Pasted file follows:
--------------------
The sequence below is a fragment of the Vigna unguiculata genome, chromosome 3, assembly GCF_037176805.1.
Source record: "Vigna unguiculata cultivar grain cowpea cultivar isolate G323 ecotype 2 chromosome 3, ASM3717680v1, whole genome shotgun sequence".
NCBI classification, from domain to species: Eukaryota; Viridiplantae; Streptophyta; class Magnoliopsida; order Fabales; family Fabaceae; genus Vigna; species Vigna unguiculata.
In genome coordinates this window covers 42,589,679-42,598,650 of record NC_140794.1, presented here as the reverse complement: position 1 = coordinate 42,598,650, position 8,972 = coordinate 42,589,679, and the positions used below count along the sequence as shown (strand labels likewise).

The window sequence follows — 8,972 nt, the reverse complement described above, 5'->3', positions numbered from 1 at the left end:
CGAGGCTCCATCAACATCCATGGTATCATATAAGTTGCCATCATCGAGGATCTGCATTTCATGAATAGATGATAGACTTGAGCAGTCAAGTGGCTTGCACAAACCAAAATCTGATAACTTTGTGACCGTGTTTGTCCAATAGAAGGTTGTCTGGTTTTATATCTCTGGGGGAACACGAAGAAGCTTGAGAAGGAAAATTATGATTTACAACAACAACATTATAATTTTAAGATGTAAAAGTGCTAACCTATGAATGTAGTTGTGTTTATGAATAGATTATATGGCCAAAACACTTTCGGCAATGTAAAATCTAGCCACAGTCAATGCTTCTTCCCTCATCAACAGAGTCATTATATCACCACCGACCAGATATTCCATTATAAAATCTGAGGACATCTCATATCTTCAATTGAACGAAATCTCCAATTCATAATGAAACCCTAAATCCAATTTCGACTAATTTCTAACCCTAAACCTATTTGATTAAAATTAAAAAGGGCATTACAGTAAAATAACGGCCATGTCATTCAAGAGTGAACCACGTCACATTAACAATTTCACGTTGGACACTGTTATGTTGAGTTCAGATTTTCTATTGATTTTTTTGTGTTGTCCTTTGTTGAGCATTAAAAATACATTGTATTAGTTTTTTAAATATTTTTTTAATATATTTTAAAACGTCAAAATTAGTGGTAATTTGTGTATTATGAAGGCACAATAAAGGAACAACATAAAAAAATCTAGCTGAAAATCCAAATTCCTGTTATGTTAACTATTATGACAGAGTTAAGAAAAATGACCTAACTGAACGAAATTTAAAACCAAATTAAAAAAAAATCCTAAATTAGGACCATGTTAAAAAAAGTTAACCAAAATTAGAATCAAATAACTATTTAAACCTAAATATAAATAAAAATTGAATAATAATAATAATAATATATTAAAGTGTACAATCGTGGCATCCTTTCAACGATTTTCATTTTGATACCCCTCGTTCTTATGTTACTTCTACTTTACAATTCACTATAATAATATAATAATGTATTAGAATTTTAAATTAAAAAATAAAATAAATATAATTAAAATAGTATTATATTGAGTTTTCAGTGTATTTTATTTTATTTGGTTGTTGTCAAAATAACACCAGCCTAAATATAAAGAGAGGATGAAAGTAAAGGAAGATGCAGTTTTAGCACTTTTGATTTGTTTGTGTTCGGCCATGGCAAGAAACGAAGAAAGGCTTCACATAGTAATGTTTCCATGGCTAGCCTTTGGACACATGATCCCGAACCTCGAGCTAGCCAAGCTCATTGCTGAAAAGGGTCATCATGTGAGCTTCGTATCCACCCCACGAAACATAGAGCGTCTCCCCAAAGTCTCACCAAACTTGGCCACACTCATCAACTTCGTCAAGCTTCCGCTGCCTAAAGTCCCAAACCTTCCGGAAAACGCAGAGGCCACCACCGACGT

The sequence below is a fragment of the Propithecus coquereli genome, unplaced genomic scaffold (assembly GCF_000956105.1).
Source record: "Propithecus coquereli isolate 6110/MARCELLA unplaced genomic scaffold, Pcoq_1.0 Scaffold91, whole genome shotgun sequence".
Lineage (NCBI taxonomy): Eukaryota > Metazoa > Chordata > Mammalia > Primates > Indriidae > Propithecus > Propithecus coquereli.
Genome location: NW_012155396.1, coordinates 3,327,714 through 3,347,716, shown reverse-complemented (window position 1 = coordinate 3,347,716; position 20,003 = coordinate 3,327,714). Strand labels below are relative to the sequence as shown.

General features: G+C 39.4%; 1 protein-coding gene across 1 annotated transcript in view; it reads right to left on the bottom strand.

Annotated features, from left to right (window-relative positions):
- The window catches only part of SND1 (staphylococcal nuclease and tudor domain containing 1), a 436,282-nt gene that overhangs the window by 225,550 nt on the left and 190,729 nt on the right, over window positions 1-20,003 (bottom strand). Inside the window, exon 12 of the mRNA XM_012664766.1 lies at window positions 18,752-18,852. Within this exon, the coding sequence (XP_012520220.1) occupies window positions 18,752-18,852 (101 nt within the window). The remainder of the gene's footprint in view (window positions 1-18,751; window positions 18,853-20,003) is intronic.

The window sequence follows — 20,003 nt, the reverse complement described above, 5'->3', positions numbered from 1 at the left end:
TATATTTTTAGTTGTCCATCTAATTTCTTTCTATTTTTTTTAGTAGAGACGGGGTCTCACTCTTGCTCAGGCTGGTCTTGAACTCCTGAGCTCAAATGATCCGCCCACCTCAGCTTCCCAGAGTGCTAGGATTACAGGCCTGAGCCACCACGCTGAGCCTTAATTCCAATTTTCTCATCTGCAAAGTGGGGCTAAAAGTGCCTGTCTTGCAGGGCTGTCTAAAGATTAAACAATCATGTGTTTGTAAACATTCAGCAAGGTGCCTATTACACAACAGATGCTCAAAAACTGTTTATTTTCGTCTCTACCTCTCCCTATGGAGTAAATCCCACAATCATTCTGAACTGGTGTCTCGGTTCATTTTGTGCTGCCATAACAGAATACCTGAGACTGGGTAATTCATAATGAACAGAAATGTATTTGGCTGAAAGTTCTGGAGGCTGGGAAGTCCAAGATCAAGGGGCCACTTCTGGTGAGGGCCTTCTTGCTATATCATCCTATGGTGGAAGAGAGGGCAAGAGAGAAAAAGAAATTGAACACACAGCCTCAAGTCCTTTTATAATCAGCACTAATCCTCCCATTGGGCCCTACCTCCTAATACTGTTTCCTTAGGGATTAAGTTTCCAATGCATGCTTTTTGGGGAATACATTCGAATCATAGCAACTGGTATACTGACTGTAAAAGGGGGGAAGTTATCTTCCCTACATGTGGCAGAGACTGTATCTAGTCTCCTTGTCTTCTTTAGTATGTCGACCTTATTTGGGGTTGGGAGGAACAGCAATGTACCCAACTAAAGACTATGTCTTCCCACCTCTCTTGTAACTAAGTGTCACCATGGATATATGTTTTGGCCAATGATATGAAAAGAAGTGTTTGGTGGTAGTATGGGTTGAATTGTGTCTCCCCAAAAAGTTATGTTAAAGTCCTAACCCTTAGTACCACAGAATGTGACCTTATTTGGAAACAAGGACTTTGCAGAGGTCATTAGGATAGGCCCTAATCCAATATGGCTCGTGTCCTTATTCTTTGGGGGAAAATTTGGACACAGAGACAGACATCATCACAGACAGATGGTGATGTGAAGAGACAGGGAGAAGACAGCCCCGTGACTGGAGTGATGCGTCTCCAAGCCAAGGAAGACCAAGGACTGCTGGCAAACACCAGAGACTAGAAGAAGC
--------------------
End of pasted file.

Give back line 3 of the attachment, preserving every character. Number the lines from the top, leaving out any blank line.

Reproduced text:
NCBI classification, from domain to species: Eukaryota; Viridiplantae; Streptophyta; class Magnoliopsida; order Fabales; family Fabaceae; genus Vigna; species Vigna unguiculata.